Since my last post we have once more turned nomadic and we are now in Hitchin, Hertfordshire! This is where my mother is from and we are currently taking advantage of the fact that one of her properties is empty, well... It's not empty anymore!

This morning we woke up to a very white world and of course the boys were in the garden until their feet froze and clothes were soaking wet, they eventually retreated to ask for porridge, toast and tomato soup, all together!!

Monday, 4 February 2013

Who initiates what

After a really interesting Facebook conversation last night (sorry can't link it's a closed group) about who initiates what activity within an unschooling framework, I thought I'd really take notice today of what happens in a normal day for us and where the ideas come from.

We had a couple of things planned for today, either swimming or taking the skateboard to the park, both our (the parents) ideas which we suggested to the boys and they were happy with. This was yesterday... Isaac burnt his hand last night (luckily this only resulted in a small blister this morning) on the stove so we had a rather sleepless fidgety night (we all sleep together). So this morning I didn't feel up to taking them swimming but I didn't say anything, I waited to see what they wanted to do.
As we got up (all at different times...) I went about my normal tasks of getting breakfast, catching up with emails and tidying up. During the morning the boys made some paper aliens, played with their railway track, the garage and cars and the waterplay canals, played with dolls and dinosaurs in the bath, went outside to fly their aliens, dressed up and played with a board game. It is now 12.20 and they are having a sandwich while watching something on the ipad. All this was completely self initiated, I did not suggest or prepare anything for them, they often asked me for help or just to play with them and I am completely available to them when they do but I find that if I interfere or show them things unprompted they do not like it! So respect is the name of the game.

After lunch as the sun is shining I will suggest the park again and if we all agree that's where we'll go, I think that the suggestion is motivated by the fact that I personally wish to go out for a walk, if the boys don't want to come I can always ask Martin (who luckily is at home a lot now) to look after them so I can go out for a stroll. As the boys are generally exposed to a lot of information, people and materials it is very rare that I feel there is something they "should know" and introduce it unprompted. A simple visit to a museum can produce months of activities, and they ask to go to museums a lot. The world is so full of wonderful things for them to explore and learn about, I try to be agenda-free when it comes to their education as I trust that they are acquiring the knowledge they need. We all love to travel and plan to do more in the future so that will provide with us all with even more learning opportunities.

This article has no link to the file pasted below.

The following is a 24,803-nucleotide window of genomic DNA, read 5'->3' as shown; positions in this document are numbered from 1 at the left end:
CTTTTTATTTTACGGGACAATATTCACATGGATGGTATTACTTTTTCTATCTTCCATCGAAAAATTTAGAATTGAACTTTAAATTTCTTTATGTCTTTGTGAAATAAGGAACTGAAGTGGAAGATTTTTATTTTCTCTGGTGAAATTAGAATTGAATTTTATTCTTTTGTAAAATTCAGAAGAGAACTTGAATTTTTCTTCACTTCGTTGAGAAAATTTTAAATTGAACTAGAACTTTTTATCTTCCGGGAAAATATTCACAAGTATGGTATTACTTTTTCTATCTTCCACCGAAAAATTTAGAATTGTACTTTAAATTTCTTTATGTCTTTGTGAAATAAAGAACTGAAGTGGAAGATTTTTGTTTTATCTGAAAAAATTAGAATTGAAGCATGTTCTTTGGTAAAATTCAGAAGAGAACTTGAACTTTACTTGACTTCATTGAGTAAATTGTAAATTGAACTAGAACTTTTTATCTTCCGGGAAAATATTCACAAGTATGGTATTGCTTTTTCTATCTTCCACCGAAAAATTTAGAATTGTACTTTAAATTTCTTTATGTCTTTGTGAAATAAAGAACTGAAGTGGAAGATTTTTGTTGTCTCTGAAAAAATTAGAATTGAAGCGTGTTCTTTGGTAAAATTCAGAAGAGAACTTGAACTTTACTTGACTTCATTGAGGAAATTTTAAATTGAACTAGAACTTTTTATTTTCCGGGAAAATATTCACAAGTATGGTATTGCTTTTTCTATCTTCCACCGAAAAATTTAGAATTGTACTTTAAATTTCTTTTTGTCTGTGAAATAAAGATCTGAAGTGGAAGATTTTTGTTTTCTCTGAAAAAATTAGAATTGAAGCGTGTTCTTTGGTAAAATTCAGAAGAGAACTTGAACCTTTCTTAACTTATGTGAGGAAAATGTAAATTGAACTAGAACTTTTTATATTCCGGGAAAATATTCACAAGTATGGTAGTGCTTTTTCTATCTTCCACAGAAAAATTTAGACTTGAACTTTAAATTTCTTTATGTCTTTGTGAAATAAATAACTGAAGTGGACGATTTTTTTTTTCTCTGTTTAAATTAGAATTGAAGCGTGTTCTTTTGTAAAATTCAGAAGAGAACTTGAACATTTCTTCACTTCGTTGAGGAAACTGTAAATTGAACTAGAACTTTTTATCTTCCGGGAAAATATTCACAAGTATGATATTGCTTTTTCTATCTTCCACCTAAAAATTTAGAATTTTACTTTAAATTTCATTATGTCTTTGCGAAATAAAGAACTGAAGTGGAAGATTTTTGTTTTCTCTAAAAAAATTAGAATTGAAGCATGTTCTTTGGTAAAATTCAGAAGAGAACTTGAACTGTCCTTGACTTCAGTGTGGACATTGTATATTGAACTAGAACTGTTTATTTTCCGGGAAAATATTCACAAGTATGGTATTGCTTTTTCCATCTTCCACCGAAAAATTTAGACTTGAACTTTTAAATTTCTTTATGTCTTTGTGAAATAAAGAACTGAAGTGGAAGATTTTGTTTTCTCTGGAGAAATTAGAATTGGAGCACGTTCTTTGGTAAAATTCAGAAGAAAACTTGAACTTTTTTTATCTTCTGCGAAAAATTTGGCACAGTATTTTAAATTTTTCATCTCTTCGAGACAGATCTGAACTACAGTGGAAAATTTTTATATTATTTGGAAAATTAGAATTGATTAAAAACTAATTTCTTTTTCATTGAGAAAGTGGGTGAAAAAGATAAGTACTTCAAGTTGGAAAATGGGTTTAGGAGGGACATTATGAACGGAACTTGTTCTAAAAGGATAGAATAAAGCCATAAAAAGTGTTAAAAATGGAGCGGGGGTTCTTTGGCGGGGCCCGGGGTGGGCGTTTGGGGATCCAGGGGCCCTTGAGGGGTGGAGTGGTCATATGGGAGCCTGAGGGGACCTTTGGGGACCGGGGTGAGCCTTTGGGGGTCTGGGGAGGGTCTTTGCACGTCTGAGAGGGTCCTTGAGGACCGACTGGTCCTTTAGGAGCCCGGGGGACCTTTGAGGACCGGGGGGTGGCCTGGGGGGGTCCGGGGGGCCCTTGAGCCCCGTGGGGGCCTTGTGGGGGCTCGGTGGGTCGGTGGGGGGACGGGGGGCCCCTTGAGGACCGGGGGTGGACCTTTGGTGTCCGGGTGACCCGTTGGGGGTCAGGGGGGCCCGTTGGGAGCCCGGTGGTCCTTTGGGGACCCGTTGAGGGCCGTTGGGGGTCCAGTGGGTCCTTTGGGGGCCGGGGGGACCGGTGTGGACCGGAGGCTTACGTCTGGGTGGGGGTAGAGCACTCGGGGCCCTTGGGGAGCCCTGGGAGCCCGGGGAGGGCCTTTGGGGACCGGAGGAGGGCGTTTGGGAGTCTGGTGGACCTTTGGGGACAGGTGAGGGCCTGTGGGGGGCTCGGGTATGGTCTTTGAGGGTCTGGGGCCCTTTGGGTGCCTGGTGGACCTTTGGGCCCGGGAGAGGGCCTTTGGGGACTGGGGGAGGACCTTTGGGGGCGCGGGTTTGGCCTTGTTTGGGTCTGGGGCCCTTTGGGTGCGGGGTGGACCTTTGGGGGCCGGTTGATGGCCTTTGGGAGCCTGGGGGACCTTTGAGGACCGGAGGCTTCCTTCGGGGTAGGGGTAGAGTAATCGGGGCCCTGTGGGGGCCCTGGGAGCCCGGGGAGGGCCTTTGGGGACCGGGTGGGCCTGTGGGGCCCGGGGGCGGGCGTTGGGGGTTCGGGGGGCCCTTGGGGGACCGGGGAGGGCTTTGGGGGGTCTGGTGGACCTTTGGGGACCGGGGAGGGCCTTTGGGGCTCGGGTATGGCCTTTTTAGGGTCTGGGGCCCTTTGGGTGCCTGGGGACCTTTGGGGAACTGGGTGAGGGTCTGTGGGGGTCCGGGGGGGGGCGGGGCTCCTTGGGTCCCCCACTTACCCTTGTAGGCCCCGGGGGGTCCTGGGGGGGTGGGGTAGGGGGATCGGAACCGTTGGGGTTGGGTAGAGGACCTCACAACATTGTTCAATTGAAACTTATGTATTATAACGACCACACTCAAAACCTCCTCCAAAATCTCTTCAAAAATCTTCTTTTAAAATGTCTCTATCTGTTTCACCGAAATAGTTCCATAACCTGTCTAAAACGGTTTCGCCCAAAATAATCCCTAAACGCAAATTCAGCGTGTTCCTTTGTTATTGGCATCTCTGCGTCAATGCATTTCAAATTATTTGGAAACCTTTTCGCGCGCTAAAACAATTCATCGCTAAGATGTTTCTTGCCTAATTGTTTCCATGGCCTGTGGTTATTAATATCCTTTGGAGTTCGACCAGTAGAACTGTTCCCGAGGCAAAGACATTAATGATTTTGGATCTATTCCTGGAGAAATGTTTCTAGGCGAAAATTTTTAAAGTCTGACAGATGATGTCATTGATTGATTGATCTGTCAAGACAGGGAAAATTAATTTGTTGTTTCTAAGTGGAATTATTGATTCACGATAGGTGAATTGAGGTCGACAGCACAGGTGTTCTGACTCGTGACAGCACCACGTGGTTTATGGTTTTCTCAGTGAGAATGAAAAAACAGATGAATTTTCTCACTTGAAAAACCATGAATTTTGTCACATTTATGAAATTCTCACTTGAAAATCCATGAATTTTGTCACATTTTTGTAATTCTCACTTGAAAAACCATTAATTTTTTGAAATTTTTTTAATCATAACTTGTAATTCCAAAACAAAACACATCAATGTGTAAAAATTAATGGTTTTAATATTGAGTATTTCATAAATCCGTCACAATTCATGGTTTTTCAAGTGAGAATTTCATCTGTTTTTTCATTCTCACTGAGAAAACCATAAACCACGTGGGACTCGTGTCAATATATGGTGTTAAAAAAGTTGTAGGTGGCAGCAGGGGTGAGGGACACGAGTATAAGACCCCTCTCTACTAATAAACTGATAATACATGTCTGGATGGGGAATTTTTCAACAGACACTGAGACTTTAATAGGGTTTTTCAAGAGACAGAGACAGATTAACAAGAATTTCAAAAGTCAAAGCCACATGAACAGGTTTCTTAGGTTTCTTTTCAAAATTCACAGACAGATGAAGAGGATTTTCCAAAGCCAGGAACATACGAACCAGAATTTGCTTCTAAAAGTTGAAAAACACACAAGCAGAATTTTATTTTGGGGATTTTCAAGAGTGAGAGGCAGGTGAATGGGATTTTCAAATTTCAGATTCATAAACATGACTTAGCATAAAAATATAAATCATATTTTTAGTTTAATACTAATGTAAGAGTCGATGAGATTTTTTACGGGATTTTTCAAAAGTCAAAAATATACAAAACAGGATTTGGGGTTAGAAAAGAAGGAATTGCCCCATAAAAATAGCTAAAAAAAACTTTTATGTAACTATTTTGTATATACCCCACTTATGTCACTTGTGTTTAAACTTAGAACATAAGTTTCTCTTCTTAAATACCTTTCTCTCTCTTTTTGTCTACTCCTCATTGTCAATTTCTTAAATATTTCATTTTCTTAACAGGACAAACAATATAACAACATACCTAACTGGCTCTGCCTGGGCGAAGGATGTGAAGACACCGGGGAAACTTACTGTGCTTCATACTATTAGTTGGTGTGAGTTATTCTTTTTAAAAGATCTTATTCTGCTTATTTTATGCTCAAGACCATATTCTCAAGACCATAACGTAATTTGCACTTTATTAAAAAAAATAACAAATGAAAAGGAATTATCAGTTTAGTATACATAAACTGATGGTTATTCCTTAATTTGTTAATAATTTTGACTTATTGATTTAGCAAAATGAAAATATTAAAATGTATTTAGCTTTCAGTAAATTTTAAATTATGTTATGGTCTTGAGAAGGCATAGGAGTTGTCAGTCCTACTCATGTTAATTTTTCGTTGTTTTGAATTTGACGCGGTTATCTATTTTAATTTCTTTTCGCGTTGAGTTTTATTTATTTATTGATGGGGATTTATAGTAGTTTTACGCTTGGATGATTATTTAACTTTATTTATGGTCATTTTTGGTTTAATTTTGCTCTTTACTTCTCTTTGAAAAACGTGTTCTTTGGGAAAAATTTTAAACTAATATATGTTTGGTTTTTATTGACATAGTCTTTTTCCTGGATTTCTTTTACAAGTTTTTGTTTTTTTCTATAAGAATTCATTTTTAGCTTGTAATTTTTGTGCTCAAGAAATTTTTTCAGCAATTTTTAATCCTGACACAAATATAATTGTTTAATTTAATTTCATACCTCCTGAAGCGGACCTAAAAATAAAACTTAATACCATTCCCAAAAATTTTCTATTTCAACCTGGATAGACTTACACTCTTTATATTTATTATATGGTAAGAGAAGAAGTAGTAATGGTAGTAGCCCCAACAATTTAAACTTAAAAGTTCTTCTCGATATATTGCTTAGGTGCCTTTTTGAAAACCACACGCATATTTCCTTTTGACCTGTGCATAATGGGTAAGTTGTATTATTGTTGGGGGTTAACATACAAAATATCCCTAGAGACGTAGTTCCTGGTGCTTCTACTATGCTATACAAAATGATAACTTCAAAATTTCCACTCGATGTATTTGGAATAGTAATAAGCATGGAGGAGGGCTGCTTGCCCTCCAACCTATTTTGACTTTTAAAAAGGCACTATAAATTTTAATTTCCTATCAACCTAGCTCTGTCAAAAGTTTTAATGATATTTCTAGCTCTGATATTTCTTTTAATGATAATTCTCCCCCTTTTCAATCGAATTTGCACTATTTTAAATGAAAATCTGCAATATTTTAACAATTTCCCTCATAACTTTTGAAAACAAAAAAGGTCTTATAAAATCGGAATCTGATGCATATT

Ipad, fairies and swimwear

Sunday, 3 February 2013

Responding to criticism

Recent comments I have received regarding my parenting (and I'm always surprised when I get them as I think we are completely ok and why would anyone care...) include: 1. Children need guidance as they don't know anything 2. You can't let them do what they want 3. You have to cook for them at set times and they have to eat what you make, you can't run after them making them stuff when they want it, and 4. This type of parenting means more work for you as you never get a break.

Ok, I've been thinking about it all and without getting upset I think that:

1. I like to take the point of view that children know quite a lot about themselves, about what they like/dislike and about being hungry/thirsty/tired/whatever. I can't imagine that the human race would have survived if we knew nothing and needed to be taught everything, who taught the first humans then? I think children are excellent observers, little scientists who love to experiment until they find a good outcome and they do not need me to tell them if they are hot or cold. What they do need me for is to give them unconditional love and support, and lots of help when they need it, they also need me to be a happy fulfilled person, not a dictator obsessed with power struggles.